Seeing Divine everywhere, in the fringes and beyond

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Shelach Lecha

Numbers 13:1-15:41

Joshua 2:1-24

Sometimes a piece of commentary can completely transform even the most familiar biblical text, changing our relationship to it forever. I encountered such a source this week, in the Sefat Emet's commentary on Parashat Tzitzit, the teaching of the fringes, at the close of this week's parashah.

"God said to Moses as follows: Speak to the Israelite people and instruct them to make for themselves fringes [tzitzit] on the corners of their garments throughout the ages; let them attach a cord of blue to the fringe at each corner. That shall be your fringe; You shall see it [ur'item oto] and remember all the mitzvot of God and observe them, so that you do not follow the lustful ways of your heart and eyes. Thus you shall be reminded to observe all my mitzvot and to be holy to your God. I, Adonai, am your God, Who brought you out of the land of Egypt to be your God: I, Adonai, am your God" (Numbers 15:37-41).

This paragraph, whose source is in our parashah, is best known as the third paragraph of the Keriat Shema. We recite it so frequently that its many meanings may elude us. Listen to how the Sefat Emet brings this text to life in riveting ways:

Seeing God: "'You shall see it' [ur'item oto, with 'it' referring to both the fringe and to God] is read by the Sages to mean that you shall see God's presence, for 'Whoever fulfills the commandment of the tzitzit merits greeting the Shekhina.' Thus we may look at the glory of God's kingdom, which exists in every thing, as it says: 'The whole earth is full of God's glory.' But it is hidden, and a truly wholehearted act of self-negation allows one to see God's shining glory. Such is the meaning of wrapping oneself in fringes, to 'look at God,' [ur'item oto] meant in the simplest sense, to desire only to see and come to know the glory of God's name."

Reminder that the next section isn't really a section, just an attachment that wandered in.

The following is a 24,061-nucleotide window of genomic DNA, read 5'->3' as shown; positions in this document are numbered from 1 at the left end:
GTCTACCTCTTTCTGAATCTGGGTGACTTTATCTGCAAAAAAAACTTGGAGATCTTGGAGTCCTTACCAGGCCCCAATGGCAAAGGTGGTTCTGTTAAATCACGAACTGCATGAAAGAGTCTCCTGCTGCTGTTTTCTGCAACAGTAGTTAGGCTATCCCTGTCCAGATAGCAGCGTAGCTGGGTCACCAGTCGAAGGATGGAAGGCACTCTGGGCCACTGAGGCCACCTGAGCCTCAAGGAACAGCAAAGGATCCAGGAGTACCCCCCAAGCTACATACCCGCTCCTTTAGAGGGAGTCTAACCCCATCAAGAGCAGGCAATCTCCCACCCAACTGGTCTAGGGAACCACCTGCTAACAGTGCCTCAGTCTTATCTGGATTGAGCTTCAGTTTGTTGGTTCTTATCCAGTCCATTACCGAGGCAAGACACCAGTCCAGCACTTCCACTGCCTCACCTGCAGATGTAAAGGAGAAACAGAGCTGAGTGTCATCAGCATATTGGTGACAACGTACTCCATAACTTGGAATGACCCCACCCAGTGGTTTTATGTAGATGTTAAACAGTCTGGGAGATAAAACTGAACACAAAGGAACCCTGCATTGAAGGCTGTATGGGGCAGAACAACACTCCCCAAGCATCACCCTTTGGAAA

The Sefat Emet's analysis is grammatically simple, and spiritually breathtaking. The biblical text says, "You shall see it," using the Hebrew direct object, oto, which means both "it" and "Him." The simple meaning of the verse is clearly, "You shall see it — the fringe." But the rebbe asks us to look more deeply at the mitzvah, asking us to see God in the tzitzit, in everything, in every moment. For before the creation of the Earth, there was only God. God made space in the world for creation, but divinity still resides in everything, still actively breathing life into us moment by moment. All of creation, including the tzitzit, pulsates with Divine Presence. If we can only see it, we can respond to the Presence of God in the moment.

Seeing the signs of the Divine: "This too is the meaning of 'You shall see it' [ur'item oto] — you shall see God's sign [ot]. This refers to the sign that is within each thing, bearing witness to our blessed God."

Here, the Sefat Emet notices that "oto" can also mean "God's sign." The Torah tells us that a palpable sign of the Divine inheres in particular aspects of life: in the rainbow God sent in the time of Noah (Genesis 9:12), in the practice of circumcision (Genesis 17:11), in the Shabbat (Exodus 31:17), in the tefillin (Exodus 13:9) and in many signs of God's power during the Exodus. The rebbe takes this theology many steps further, suggesting boldly that the ot, the sign of God's Presence, is to be found everywhere and always. We need only look.

If life is so glorious, so full of radiance and divine energy, why do we so often miss it? For the Sefat Emet, there are two reasons. One is that the Divine Presence is hidden or veiled, and so it takes a specially practiced eye to see it (hence the mitzvot). The other problem is that to see life in this way, we must, as the Sefat Emet puts it, "self-negate" — get out of the way, see things not only as they affect us, but from a much larger perspective. Particularly for us, living in a culture of individualism, narcissism and self-absorption, this is so very difficult. But the reward is very great.

This week, as we contemplate the tzitzit once again, may we see not only an opportunity to join our people in a beautiful mitzvah. Let us try to look deeply enough to see in the tzitzit a sign of God's Presence, to see the Divinity that breathes in the mitzvot, within us, and in everyone and everything around us.

Rabbi Amy Eilberg
Rabbi Amy Eilberg

Rabbi Amy Eilberg serves as a spiritual director, peace educator and justice activist, and teacher of Mussar. More information on her work can be found at